Providers are taking months to give financial advisers the forecasts they need to offer advice on pension planning and transfers. Moneywise investigates to find out who is at fault and what can be done.
The ability to use the new pension freedoms and transfer money out of final salary pension schemes has given many retirees more choice over their lifestyle in retirement. But some consumers face months of delays while they wait to get the necessary information to make decisions.
Since April 2015, people reaching retirement age have been able to withdraw as much of their defined contribution pension savings as they want (75% of which is subject to marginal income tax). This pension freedom has shaken up the rule book when it comes to what retirees can do with their pension pots.
Independent financial advisers (IFAs) have reported a surge in the number of defined benefit (final salary) scheme members who are trading in their ‘gold-plated’ guaranteed income pensions for cash. People transfer for a mixture of reasons – they may be worried about the future of the scheme and like the idea of using the new pension freedoms, while transfer values to move from a defined benefit (final salary) pension to a defined contribution pension have risen dramatically.
Financial advisers say transfer values for those cashing in their defined benefit plans are typically between £250,000 and £500,000. This is because the yields on government bonds (gilts) – which final salary pensions invest in to underpin the guaranteed income that they provide – have fallen to record lows. Pension schemes, therefore, need to set aside more money today to meet their future promises, so employers will pay more to get people’s guaranteed pensions off their books.
Many people are prepared to ditch their guaranteed retirement incomes for large sums of pension cash that they can then drawdown. It is worth noting that if you want to transfer out of a defined benefit pension and your pot is worth more than £30,000, you must get an IFA to sign this off.
But this increased interest in transferring has had an impact on waiting times for consumers, and IFAs requesting information from pension schemes.
What the IFAs say
The issue first came to Moneywise’s attention when liaising with IFAs on our Money Makeovers for readers. One IFA, Paul Davis of Clear Financial Advice in Billericay Essex, waited nearly 12 weeks between first requesting retirement forecasts or pension projections from one defined benefit pension provider on behalf of a reader and receiving it.
He says delays have “absolutely” escalated following pension freedom as “administrators for defined benefit schemes have never been geared up for this kind of increased workload”.
“This is made even more frustrating when you speak to them, as there is never a sense of urgency or empathy with the situation,” Mr Davis says.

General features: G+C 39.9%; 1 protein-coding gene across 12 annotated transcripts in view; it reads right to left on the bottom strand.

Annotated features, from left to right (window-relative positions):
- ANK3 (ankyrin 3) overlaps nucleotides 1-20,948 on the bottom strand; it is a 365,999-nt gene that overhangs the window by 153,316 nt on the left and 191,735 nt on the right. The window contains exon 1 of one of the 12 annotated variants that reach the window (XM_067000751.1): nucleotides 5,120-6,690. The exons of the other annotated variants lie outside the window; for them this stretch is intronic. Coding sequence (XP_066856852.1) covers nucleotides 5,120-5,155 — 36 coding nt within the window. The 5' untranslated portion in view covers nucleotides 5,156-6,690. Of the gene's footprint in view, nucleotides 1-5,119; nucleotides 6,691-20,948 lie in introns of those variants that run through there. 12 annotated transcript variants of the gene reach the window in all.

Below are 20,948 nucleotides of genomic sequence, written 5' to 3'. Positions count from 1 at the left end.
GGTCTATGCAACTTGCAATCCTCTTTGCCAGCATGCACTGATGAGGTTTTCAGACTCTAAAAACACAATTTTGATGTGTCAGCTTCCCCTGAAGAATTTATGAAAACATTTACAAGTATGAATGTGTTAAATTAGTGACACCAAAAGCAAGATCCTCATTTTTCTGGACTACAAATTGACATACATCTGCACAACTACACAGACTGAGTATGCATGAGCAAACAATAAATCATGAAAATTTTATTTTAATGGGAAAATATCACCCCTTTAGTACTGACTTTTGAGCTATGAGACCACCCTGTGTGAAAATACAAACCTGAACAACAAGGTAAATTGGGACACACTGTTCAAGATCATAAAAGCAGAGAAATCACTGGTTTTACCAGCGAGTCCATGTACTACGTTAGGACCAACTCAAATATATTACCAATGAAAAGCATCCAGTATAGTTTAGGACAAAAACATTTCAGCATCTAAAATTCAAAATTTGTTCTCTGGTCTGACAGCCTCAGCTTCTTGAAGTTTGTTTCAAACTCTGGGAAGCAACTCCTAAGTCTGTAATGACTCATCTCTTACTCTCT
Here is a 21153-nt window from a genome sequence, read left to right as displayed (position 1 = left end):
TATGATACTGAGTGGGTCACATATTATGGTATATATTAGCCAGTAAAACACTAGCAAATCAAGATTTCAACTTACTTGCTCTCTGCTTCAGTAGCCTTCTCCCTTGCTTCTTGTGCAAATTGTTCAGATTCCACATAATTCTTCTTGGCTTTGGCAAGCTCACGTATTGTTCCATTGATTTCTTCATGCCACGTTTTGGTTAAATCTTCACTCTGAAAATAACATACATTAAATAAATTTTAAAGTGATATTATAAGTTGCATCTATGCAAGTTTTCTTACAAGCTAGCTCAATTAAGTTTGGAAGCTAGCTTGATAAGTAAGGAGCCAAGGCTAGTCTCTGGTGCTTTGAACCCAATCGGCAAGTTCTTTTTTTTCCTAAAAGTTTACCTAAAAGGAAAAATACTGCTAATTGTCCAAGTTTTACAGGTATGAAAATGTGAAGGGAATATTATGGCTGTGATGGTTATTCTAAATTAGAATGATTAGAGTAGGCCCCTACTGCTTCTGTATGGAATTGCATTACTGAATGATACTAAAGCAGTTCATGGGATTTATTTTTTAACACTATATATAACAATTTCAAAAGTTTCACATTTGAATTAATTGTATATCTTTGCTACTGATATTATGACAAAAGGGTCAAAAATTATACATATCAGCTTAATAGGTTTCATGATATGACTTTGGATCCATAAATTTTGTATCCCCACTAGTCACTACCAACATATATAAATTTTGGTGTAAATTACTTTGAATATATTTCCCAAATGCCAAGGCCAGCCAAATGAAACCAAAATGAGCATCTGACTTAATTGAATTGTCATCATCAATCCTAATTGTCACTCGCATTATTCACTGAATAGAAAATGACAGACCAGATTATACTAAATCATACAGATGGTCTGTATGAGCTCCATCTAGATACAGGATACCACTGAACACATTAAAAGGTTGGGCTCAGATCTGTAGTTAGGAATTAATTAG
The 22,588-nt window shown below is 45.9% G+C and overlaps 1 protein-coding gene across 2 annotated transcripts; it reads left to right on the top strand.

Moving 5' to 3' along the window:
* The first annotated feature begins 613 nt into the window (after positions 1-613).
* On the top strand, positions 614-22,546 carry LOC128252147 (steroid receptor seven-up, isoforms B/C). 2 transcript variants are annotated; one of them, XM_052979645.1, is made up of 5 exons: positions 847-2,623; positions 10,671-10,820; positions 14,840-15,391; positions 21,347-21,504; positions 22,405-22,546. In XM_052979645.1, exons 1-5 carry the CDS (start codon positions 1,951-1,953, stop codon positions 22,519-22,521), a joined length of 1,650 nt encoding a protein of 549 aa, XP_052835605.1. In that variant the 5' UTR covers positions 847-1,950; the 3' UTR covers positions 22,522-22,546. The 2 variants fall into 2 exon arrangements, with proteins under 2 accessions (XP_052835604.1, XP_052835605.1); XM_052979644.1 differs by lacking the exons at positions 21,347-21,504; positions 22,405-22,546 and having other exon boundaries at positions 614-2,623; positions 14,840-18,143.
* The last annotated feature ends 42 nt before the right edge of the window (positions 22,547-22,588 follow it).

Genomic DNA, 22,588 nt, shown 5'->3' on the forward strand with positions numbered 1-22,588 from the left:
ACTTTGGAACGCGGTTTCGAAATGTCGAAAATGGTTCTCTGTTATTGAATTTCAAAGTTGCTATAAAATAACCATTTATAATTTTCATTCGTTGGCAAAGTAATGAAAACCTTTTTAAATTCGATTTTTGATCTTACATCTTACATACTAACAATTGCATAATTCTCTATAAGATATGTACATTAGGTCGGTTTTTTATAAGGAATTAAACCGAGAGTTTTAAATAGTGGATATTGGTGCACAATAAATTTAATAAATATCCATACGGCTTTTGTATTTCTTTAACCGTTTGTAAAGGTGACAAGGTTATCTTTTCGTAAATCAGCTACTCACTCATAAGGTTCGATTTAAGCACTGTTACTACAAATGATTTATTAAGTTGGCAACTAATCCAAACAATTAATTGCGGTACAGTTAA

Keith Hanna, a retirement planning manager at Lowes Financial Management in Newcastle, Tyne and Wear, says there was “a slowdown” with defined contribution providers after pension freedoms were introduced. But he says it’s the defined benefit scheme administrators that are struggling now. “Getting information can vary – it can take anywhere between three and eight weeks to get a Cash Equivalent Transfer Value (CETV), and then a further two to four weeks for getting further information if it hasn’t been provided,” he says.
In one case, Mr Hanna was told it would take a minimum of 12 weeks for a CETV to be given.
Martin Dodd, a chartered financial planner at Midland Investment Agency in Wolverhampton, West Midlands, says: “In the defined benefit space, delays are a relatively new issue – the waiting time for information can be two months at least.”
On a more positive note, Jamie Smith-Thompson, managing director at advisory firm Portafina in Rochester, Kent, believes the larger defined benefit administrators are “generally getting back on track” following the pension freedoms.
However, he adds that across both defined benefit and defined contribution schemes, the slowest providers have been taking one to two weeks longer, on average, to provide information in 2017 than they did in 2016.
How information is provided is another sticking point – a lack of a standardised industry approach means schemes can choose how to present information.
Alex Shields, a chartered financial planner at John Lamb in London, says: “Some administrators are very quick and get back to you in a couple of weeks; others take months and often they send a standard pack, which doesn’t include all the information.
“As an example, we have had a case which has been going on since July where the administrator is taking four to six weeks to reply to every question we ask.
“This can affect the advice process as CETVs only last three months.”
And Mr Shields, isn’t alone. Lisa Vaughan, a chartered financial planner at Fogwill & Jones in Sheffield, Yorkshire, comments: “Providers often respond to requests within a reasonable timescale but not with the information requested, so you have to go back time and time again, which is what can cause issues.